There is no doubt that some, if not all, of these data points can enhance the knowledge of a consumer group and their probability to do certain things in the future. In addition, these extra variables can be incredibly useful for tailoring content and curating customer journeys.
What are some of the marketing technologies and customer engagement tools that you feel should now be part of the typical martech stack for today’s B2B marketers?
An area we are particularly interested in is the matching and linking sphere. Many organisations struggle to join activity to identity. As such, any data and tech combination that can take IP address, mobile number, or email address and resolve that to find the person behind the contact details and then enhance what is known about them is very exciting. Knowing someone is just about to move to a new house based on their physical address is interesting and quite commonplace, but to be able to do this just from their mobile number adds a whole new level of potential engagement opportunities.
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InfoSum provides the opportunity of three-way connections between contact pools for brands, via linking spines to further data pools to help enhance identity. This opens up a massive amount of opportunity for brands who simply don’t know every much about their customers other than what they do with them.
What are some of the biggest lags that you are still seeing in B2B data and marketing data trends today? A few best practices to help solve this?
B2B has always been seen to be secondary to B2C data. The overall volume of data is much lower, the data points held generally less interesting and the quality of data not as good. As such it has always been difficult to really exploit B2B data in the same way, as has been the case for consumer data.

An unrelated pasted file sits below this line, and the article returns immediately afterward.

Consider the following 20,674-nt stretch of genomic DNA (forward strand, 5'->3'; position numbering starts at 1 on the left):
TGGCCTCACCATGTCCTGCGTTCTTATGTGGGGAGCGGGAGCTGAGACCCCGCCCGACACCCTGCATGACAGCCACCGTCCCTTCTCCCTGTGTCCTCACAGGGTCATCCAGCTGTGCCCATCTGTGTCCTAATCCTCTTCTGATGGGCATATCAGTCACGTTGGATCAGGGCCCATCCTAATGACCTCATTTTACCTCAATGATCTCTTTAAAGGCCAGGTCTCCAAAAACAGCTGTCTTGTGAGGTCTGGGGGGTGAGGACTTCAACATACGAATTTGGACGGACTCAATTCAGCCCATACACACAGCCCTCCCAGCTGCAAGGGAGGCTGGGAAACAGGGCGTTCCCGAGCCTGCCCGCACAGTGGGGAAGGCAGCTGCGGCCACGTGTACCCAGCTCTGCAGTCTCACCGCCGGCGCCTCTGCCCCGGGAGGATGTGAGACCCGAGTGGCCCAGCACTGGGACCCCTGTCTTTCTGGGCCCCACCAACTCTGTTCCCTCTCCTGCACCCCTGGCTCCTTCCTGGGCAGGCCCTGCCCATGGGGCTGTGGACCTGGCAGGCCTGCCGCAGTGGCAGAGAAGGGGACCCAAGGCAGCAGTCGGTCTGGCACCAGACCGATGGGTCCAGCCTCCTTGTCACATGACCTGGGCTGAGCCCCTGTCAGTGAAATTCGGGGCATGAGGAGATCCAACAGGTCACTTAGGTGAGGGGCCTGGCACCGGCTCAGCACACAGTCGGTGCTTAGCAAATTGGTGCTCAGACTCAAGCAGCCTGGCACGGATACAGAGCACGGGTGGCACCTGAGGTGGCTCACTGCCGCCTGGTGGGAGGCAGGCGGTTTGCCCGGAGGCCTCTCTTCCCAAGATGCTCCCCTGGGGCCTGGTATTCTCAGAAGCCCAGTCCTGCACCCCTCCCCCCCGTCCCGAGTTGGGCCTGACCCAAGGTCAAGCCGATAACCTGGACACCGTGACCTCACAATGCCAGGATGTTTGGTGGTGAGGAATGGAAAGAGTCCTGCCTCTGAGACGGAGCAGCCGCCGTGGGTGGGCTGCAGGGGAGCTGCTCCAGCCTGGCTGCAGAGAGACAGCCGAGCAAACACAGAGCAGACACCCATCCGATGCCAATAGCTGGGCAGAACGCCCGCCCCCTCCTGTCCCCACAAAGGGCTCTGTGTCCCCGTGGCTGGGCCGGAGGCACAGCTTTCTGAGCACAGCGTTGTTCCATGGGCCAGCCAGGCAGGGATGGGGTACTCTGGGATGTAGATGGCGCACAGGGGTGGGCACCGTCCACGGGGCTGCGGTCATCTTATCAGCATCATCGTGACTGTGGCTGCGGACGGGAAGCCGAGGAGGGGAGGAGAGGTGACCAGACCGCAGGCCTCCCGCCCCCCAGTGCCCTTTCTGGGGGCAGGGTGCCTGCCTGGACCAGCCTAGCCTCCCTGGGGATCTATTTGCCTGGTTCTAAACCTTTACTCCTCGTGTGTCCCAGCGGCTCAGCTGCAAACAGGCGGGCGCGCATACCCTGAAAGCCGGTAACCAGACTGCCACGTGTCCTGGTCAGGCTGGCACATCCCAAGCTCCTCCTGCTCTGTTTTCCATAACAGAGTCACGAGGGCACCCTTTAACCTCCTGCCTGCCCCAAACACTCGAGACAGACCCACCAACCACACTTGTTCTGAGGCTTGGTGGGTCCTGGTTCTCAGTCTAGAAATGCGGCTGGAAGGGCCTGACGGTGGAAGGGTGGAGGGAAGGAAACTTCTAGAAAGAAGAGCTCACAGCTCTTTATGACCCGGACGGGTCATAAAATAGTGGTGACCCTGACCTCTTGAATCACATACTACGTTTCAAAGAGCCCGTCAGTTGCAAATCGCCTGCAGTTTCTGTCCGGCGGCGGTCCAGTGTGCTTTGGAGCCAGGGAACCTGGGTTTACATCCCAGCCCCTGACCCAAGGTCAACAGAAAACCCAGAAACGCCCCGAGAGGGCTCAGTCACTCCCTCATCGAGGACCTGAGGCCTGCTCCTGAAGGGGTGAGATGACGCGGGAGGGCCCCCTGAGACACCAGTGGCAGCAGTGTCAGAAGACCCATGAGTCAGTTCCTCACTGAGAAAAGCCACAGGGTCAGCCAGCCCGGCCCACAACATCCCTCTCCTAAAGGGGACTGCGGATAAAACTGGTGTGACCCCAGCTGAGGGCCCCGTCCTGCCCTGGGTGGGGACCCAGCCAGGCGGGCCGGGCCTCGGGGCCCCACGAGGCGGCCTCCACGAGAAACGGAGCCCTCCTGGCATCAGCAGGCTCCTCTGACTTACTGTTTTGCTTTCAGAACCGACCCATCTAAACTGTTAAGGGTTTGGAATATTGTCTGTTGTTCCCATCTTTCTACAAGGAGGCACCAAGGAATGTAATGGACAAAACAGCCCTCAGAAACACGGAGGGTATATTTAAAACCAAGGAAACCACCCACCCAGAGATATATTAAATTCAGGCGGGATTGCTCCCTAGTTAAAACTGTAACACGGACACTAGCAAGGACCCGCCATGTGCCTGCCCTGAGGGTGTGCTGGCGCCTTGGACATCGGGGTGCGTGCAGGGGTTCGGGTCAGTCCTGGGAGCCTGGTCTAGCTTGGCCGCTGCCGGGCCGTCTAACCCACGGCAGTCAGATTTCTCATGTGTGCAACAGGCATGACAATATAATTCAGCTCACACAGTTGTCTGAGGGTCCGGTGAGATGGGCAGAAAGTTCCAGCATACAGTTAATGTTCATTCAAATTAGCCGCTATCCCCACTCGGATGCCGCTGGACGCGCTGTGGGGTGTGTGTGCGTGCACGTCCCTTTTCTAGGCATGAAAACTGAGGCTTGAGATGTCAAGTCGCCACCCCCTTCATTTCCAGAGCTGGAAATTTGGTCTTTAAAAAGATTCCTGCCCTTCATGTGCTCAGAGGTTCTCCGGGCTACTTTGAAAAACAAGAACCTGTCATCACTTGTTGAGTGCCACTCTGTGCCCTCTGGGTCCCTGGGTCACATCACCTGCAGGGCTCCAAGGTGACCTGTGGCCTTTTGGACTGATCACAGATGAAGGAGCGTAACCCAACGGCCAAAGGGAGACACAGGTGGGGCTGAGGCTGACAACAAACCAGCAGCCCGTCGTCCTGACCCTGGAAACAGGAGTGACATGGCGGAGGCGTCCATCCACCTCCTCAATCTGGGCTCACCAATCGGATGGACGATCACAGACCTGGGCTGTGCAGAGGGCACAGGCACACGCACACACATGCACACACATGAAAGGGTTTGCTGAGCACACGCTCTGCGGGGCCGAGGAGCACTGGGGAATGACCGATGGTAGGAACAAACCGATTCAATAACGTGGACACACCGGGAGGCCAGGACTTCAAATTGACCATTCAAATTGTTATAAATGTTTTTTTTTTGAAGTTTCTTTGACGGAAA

An interesting trend in the B2B world is location. As more and more people work at home, being able to identify and connect with an individual in a business is much harder. For example, if a company tracks who visits their website, in the past that would generally be an IP address of a business, and there are providers who can create a look-up to allow that information to be known and followed up on.
Now, as individuals work at home and the IP address is a personal one then the use of consumer matching to find the email or phone number of that individual comes into play. As such, I think the blurring of lines between B2B and B2C data is likely to happen in the future and, again, creates a role for linkage in the B2B space that probably wouldn’t have been the case previously.
Of course that then creates more issues around contactability and permissions but I also think the B2C space is better placed than B2B in that area.
A few predictions that you have for the future of martech?